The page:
Previously I wrote about the steps of outlining and planning, but here I want to discuss my favourite book outlining methods, among other tips.
If new to book writing, you may be unaware that structuring an outline can help you step through the writing process without so much stress and strain.
I admit to being ‘seat of my pants’ style writer, as I had lots of time to let ideas bubble to the surface. But for most business-oriented writers, a timeline and deadline is needed—and so an outline can help you keep on track… and unscramble your brain.
Writing an outline is super-important for ambitious projects with many moving parts. The simple making of a table of contents is a good start, but we are talking more about WRITING TO A MAP.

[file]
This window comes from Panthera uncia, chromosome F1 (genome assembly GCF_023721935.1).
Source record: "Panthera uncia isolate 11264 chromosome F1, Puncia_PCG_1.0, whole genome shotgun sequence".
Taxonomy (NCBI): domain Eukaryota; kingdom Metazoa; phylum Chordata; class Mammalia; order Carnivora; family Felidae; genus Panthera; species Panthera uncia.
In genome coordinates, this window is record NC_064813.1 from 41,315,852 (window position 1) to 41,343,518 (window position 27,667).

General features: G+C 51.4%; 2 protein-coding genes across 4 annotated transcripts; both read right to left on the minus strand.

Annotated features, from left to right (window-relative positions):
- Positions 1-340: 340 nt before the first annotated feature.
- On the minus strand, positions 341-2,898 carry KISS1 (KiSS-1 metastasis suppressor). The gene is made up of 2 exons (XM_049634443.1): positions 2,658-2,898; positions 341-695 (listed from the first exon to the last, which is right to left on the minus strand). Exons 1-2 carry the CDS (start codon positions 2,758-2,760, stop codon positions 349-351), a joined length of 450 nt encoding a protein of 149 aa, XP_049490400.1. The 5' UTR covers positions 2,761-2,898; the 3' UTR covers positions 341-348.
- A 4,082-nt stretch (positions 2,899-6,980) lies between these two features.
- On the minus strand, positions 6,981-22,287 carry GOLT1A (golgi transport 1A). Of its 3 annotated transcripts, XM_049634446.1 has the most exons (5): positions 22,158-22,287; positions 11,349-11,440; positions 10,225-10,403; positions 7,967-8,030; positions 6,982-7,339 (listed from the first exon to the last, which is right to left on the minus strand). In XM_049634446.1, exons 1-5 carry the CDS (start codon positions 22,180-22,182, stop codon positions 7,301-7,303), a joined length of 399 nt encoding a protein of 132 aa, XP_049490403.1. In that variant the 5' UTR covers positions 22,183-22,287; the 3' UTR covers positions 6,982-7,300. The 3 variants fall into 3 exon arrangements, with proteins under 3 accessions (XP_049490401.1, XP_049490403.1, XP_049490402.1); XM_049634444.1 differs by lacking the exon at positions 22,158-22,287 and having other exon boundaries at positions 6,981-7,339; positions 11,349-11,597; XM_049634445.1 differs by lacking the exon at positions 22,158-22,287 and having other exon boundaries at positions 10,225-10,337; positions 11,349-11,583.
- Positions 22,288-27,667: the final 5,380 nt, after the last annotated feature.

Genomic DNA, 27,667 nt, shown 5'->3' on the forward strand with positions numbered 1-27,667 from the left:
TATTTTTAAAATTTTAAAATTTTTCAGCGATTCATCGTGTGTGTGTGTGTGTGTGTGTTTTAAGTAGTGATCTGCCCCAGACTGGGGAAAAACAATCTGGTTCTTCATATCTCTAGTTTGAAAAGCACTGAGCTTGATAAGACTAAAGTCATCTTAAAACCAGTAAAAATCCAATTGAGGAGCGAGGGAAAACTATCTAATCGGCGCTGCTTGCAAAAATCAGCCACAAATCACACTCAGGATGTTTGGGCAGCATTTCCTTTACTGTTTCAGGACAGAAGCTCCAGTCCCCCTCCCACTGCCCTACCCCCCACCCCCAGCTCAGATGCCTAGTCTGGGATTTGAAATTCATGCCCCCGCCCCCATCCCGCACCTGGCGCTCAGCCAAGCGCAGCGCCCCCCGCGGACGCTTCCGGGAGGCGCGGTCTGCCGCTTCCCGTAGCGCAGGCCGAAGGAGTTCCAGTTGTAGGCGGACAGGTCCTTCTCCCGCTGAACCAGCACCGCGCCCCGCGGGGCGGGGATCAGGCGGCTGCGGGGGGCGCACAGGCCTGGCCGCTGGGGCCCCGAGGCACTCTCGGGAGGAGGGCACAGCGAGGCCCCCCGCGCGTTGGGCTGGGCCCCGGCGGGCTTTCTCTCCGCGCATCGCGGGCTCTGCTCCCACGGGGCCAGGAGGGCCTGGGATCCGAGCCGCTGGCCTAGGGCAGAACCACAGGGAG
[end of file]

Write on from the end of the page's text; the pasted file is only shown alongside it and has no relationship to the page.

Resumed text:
Mind Mapping (bubble chart or the original one-word-per-strand map) is the start of a writing outline process. We may also use AnswerthePublic.com to find reader questions (the faster way to survey) if you have no idea what they want.
Then, we can move on to answering the questions and sub-topics that popped up. This doesn’t work with fiction; only with factual topics.
On the new book Outline document, fill out the case study ideas, the general points, perhaps the comparisons, in a paragraph underneath the topical chapter headings. Some will come to you later, so don’t worry, fill that in then.